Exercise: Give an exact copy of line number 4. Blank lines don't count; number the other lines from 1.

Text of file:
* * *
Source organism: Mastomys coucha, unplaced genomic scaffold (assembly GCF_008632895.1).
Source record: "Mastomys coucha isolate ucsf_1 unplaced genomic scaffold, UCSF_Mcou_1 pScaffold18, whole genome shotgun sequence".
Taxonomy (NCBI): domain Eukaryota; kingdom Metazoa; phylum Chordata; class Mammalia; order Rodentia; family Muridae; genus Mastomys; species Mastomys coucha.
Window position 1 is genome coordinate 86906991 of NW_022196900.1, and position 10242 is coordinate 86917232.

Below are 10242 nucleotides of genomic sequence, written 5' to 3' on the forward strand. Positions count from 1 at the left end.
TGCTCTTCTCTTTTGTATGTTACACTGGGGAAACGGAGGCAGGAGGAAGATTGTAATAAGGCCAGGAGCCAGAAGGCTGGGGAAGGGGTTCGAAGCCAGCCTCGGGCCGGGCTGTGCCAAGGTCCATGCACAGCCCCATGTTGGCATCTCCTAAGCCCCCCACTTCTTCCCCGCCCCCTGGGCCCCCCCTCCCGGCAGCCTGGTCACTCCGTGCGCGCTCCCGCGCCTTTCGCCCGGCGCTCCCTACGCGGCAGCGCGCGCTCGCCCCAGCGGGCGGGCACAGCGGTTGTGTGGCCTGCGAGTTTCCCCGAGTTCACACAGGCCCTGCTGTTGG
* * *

Window position 1 is genome coordinate 86906991 of NW_022196900.1, and position 10242 is coordinate 86917232.